Psychology plays a critical role in marketing and design. After all, design influences consumer behavior. There are powerful psychology principles in play behind successful product design. Similarly, smart designers, marketers, and business owners leverage psychology to create custom company logos that influence purchasing decisions.
Even simple lines can be powerful psychologically, as we pointed out in our complete guide on creating a unique and powerful brand identity.
Marketers and business owners who understand psychology have an unfair advantage. But you don’t need a Ph.D. in psychology to apply principles of psychology to your marketing.
For example, you can easily leverage the principles of commitment and consistency to increase loyalty and sales. The best way to earn the loyalty of customers and prospects is to make them commit to something.
That’s because people prefer to be loyal and consistent with a choice they previously made. This happens because we use mental shortcuts to simplify the way we make decisions. And because we make so many decisions every day, we subconsciously (and sometimes, consciously) look for ways to reduce the number of decisions we have to make.
Dr. Cialdini, author of, Influence: The Psychology of Persuasion writes:
Once we have made a choice or taken a stand, we will encounter personal and interpersonal pressures to behave consistently with that commitment. Those pressures will cause us to respond in ways that justify our earlier decision.
As a psychological principle, commitment and consistency refer to the choices people make to believe more strongly in the decisions we’ve already made in order to avoid cognitive dissonance (a situation where you have conflicting beliefs or behaviors).
Here are some effective ways marketers, businesses, and even politicians leverage the principles of commitment and consistency to increase loyalty and improve their bottom line.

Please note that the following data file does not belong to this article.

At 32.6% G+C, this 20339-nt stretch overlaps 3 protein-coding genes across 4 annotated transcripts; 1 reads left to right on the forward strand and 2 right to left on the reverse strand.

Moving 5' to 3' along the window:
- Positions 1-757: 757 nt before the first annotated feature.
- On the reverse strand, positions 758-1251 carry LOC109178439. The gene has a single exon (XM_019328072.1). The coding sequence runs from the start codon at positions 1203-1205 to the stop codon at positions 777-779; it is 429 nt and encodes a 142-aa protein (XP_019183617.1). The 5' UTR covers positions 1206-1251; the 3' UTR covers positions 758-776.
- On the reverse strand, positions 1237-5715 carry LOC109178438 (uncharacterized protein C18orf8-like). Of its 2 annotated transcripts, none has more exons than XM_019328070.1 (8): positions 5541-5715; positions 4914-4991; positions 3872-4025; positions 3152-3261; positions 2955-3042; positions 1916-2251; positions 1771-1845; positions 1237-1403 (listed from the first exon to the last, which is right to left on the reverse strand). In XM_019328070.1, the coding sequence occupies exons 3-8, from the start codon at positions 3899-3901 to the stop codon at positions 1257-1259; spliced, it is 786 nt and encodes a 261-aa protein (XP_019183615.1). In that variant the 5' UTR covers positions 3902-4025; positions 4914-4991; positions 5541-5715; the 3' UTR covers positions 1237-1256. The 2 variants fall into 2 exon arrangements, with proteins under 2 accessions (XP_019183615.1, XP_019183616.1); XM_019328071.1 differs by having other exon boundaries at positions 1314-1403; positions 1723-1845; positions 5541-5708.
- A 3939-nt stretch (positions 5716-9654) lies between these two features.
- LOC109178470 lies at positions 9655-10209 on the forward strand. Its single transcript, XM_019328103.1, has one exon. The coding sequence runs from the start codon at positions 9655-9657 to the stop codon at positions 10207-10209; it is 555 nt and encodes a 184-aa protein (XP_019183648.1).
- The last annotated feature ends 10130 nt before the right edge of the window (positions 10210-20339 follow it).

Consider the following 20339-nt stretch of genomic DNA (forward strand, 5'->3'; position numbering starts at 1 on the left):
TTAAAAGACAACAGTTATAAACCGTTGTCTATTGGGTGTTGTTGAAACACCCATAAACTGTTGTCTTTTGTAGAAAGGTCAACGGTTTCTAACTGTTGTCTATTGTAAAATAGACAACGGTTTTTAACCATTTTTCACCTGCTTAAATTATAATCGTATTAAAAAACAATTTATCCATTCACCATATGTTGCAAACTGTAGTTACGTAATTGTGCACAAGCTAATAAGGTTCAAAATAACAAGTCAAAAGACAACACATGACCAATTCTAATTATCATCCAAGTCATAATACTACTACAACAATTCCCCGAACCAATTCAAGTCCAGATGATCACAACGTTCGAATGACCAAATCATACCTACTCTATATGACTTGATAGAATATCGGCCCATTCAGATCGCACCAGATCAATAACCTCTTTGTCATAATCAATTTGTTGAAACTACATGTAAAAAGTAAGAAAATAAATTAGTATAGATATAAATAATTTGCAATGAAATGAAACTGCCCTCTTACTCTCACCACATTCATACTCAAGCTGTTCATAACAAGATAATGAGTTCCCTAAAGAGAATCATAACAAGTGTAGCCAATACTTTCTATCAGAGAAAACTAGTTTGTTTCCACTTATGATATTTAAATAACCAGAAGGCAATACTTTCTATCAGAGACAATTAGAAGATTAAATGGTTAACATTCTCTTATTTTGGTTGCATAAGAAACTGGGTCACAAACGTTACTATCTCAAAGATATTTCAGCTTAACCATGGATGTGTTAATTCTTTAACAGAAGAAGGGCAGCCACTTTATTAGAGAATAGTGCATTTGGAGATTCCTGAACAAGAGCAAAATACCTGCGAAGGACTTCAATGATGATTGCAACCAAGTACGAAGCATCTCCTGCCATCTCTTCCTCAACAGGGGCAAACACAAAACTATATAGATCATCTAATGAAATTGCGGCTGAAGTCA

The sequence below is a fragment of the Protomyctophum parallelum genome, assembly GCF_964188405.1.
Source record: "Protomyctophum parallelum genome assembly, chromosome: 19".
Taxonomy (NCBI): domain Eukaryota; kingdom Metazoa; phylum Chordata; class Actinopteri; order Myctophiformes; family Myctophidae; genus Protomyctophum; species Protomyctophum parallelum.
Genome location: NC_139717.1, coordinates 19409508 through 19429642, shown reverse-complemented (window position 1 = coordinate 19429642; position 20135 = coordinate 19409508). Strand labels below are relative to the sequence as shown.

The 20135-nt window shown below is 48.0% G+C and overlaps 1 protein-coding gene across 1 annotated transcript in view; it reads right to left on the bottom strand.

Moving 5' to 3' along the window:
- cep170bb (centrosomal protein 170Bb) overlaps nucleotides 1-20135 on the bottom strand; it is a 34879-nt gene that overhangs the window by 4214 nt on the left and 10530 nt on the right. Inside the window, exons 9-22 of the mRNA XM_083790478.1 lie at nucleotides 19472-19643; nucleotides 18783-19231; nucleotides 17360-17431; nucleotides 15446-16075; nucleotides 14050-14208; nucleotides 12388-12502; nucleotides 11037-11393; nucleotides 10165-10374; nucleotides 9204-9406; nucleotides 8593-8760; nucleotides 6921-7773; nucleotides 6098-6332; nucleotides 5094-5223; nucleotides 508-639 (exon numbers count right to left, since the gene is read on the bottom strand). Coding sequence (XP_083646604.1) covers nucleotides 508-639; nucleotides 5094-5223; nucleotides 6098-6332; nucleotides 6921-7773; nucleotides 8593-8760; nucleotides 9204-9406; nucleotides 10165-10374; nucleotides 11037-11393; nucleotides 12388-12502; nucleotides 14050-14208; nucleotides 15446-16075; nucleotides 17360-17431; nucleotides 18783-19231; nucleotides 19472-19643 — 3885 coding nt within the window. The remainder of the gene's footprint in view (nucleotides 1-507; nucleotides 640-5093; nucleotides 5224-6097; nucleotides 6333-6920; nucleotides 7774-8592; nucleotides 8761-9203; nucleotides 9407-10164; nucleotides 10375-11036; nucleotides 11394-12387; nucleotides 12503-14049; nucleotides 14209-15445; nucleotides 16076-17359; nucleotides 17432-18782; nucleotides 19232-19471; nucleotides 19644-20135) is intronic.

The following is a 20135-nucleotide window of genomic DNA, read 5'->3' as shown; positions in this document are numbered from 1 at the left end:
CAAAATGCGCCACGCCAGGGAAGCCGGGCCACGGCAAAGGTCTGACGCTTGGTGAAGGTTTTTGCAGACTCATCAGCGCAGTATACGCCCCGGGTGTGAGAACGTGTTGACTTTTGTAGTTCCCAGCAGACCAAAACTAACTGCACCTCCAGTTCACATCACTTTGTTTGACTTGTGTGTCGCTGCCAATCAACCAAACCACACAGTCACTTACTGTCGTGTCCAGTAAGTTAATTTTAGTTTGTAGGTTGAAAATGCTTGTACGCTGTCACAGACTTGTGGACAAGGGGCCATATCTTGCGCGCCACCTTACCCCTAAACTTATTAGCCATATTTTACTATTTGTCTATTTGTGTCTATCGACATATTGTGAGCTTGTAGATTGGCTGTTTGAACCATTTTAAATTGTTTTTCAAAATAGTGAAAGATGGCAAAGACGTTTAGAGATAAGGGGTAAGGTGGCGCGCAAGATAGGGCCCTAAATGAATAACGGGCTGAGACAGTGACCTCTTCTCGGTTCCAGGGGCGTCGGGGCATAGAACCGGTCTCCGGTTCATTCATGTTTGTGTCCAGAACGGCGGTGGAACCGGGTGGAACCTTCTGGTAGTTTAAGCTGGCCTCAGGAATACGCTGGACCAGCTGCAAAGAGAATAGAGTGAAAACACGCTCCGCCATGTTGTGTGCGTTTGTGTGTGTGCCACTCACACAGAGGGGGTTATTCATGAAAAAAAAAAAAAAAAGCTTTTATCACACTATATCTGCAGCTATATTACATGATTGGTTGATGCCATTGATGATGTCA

Foot in the Door: Political Brands
FITD was first studied by Stanford psychologists Jonathan Freedman and Scott Fraser in 1966.
The premise is simple: someone will agree to a larger request after they have first agreed to a smaller request.
Recently we reviewed the Best and Worst Political Branding of the 2020 Democratic Primary Race. While the candidates may differ in nearly every other way — they all use Foot In The Door marketing techniques.
Consider Pete Buttigieg’s homepage.
Visitors are only asked to supply their e-mail or phone numbers from the main page to stay up to date on campaign news.
After agreeing to that small step, “team members” will receive increasingly larger requests.
Share this e-mail. Donate $10 to the campaign. Purchase campaign swag. Attend a Rally. Volunteer. Vote.
What started as an e-mail share, blossomed into a fully committed community member.
Businesses can use this strategy too. For example, in our guide on how to start a business, we talked about ways you can leverage your early customers and fans:
Reward those early fans with special treats – access to special events, promotions, or discounts are always great, but even a handwritten thank you card can go a long way in turning a fan into a lifelong follower.
Home Try Ons
Stitch Fix may be the culprit to empty dressing rooms in retail stores across the country.
Boasting 3.1 million active clients (as of 6/2019), Stitch Fix has had radical success since opening it’s virtual doors in 2011.